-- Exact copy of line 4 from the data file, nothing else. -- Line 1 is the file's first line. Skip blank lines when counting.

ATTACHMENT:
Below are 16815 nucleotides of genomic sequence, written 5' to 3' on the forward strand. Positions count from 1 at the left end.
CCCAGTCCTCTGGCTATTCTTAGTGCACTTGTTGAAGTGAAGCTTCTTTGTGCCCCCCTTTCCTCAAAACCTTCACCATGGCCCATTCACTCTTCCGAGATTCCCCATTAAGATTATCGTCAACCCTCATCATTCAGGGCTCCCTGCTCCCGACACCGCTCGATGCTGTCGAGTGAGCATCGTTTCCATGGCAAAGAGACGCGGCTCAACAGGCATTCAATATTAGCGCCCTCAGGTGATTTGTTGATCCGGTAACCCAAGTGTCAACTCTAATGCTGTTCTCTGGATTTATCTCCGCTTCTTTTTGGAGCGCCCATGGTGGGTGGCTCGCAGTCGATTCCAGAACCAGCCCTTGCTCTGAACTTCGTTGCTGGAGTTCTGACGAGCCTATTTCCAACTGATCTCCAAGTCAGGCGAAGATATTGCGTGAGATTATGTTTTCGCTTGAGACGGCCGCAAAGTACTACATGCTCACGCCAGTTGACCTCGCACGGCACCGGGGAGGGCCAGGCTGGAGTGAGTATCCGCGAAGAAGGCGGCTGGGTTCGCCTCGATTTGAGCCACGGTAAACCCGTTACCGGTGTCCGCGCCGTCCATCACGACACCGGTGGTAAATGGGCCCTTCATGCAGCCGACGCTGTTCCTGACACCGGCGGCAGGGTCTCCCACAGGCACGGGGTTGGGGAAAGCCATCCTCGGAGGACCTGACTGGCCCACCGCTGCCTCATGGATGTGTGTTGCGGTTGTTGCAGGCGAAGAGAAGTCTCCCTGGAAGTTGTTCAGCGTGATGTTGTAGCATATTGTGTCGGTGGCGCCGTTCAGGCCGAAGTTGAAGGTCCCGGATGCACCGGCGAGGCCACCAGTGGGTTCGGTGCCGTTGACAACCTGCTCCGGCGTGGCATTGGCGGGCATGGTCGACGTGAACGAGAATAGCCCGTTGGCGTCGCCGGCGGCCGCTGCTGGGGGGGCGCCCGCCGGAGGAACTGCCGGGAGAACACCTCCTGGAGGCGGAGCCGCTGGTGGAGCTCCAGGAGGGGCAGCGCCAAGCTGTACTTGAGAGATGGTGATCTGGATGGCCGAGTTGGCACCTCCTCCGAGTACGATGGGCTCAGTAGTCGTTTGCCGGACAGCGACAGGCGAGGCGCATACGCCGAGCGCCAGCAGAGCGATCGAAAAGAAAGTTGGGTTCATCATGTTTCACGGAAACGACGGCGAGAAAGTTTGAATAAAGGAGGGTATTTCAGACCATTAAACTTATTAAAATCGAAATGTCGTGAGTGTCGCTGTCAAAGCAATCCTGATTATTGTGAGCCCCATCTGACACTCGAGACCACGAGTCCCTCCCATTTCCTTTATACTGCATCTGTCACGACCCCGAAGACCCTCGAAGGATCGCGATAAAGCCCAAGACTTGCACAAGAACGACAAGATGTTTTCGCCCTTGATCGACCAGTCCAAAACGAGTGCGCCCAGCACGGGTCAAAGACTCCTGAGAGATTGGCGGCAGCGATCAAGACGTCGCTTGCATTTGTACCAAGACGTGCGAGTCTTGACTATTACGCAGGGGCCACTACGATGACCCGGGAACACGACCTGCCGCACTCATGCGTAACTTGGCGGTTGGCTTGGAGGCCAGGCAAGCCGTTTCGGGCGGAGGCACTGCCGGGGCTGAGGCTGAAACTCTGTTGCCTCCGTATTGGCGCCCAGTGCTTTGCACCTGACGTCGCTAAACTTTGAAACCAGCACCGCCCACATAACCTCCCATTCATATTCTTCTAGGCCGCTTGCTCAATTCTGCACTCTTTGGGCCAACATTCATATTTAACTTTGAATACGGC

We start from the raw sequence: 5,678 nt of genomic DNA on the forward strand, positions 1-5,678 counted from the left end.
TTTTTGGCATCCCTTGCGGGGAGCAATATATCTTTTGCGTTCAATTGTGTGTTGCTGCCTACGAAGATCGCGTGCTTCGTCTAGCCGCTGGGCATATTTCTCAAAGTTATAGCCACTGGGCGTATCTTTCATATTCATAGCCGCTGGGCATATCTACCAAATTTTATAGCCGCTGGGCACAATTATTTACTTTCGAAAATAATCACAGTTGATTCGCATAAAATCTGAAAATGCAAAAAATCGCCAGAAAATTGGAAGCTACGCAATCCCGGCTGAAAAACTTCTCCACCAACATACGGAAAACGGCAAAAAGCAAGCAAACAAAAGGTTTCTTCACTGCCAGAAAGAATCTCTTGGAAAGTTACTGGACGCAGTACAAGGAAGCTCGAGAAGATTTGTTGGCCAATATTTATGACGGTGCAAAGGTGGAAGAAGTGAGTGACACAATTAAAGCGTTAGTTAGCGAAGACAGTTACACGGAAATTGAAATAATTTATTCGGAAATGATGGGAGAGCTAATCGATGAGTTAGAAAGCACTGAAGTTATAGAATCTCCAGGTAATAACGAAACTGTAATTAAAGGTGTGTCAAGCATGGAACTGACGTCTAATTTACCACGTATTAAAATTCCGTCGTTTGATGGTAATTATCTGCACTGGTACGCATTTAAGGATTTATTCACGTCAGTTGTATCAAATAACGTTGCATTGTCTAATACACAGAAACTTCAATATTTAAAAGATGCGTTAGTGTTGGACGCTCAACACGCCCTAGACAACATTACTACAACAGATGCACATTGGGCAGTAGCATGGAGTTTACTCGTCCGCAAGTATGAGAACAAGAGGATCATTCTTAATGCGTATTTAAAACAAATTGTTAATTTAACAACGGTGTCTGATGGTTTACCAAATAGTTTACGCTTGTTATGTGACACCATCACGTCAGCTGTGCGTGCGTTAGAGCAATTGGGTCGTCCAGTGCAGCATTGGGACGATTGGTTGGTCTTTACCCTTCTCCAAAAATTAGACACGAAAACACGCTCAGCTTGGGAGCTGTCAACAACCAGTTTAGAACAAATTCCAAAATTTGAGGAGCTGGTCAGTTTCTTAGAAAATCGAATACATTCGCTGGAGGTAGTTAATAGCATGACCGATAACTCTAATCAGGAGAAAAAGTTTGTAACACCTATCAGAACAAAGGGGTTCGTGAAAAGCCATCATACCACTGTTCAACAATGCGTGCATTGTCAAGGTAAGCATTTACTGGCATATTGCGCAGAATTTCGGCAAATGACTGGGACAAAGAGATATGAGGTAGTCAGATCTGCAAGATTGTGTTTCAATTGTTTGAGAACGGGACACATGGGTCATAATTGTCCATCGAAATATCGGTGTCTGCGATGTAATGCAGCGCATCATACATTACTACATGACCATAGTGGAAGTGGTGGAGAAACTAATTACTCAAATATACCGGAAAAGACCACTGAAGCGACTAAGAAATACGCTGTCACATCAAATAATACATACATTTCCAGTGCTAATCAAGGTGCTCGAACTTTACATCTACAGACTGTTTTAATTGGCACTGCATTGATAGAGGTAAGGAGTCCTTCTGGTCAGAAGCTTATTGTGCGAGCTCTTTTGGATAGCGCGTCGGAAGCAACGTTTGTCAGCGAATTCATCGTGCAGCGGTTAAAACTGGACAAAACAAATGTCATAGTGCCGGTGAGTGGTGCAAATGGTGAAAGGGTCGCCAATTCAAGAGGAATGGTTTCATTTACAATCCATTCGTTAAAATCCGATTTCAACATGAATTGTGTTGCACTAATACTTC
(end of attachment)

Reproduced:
TTTTTGGCATCCCTTGCGGGGAGCAATATATCTTTTGCGTTCAATTGTGTGTTGCTGCCTACGAAGATCGCGTGCTTCGTCTAGCCGCTGGGCATATTTCTCAAAGTTATAGCCACTGGGCGTATCTTTCATATTCATAGCCGCTGGGCATATCTACCAAATTTTATAGCCGCTGGGCACAATTATTTACTTTCGAAAATAATCACAGTTGATTCGCATAAAATCTGAAAATGCAAAAAATCGCCAGAAAATTGGAAGCTACGCAATCCCGGCTGAAAAACTTCTCCACCAACATACGGAAAACGGCAAAAAGCAAGCAAACAAAAGGTTTCTTCACTGCCAGAAAGAATCTCTTGGAAAGTTACTGGACGCAGTACAAGGAAGCTCGAGAAGATTTGTTGGCCAATATTTATGACGGTGCAAAGGTGGAAGAAGTGAGTGACACAATTAAAGCGTTAGTTAGCGAAGACAGTTACACGGAAATTGAAATAATTTATTCGGAAATGATGGGAGAGCTAATCGATGAGTTAGAAAGCACTGAAGTTATAGAATCTCCAGGTAATAACGAAACTGTAATTAAAGGTGTGTCAAGCATGGAACTGACGTCTAATTTACCACGTATTAAAATTCCGTCGTTTGATGGTAATTATCTGCACTGGTACGCATTTAAGGATTTATTCACGTCAGTTGTATCAAATAACGTTGCATTGTCTAATACACAGAAACTTCAATATTTAAAAGATGCGTTAGTGTTGGACGCTCAACACGCCCTAGACAACATTACTACAACAGATGCACATTGGGCAGTAGCATGGAGTTTACTCGTCCGCAAGTATGAGAACAAGAGGATCATTCTTAATGCGTATTTAAAACAAATTGTTAATTTAACAACGGTGTCTGATGGTTTACCAAATAGTTTACGCTTGTTATGTGACACCATCACGTCAGCTGTGCGTGCGTTAGAGCAATTGGGTCGTCCAGTGCAGCATTGGGACGATTGGTTGGTCTTTACCCTTCTCCAAAAATTAGACACGAAAACACGCTCAGCTTGGGAGCTGTCAACAACCAGTTTAGAACAAATTCCAAAATTTGAGGAGCTGGTCAGTTTCTTAGAAAATCGAATACATTCGCTGGAGGTAGTTAATAGCATGACCGATAACTCTAATCAGGAGAAAAAGTTTGTAACACCTATCAGAACAAAGGGGTTCGTGAAAAGCCATCATACCACTGTTCAACAATGCGTGCATTGTCAAGGTAAGCATTTACTGGCATATTGCGCAGAATTTCGGCAAATGACTGGGACAAAGAGATATGAGGTAGTCAGATCTGCAAGATTGTGTTTCAATTGTTTGAGAACGGGACACATGGGTCATAATTGTCCATCGAAATATCGGTGTCTGCGATGTAATGCAGCGCATCATACATTACTACATGACCATAGTGGAAGTGGTGGAGAAACTAATTACTCAAATATACCGGAAAAGACCACTGAAGCGACTAAGAAATACGCTGTCACATCAAATAATACATACATTTCCAGTGCTAATCAAGGTGCTCGAACTTTACATCTACAGACTGTTTTAATTGGCACTGCATTGATAGAGGTAAGGAGTCCTTCTGGTCAGAAGCTTATTGTGCGAGCTCTTTTGGATAGCGCGTCGGAAGCAACGTTTGTCAGCGAATTCATCGTGCAGCGGTTAAAACTGGACAAAACAAATGTCATAGTGCCGGTGAGTGGTGCAAATGGTGAAAGGGTCGCCAATTCAAGAGGAATGGTTTCATTTACAATCCATTCGTTAAAATCCGATTTCAACATGAATTGTGTTGCACTAATACTTC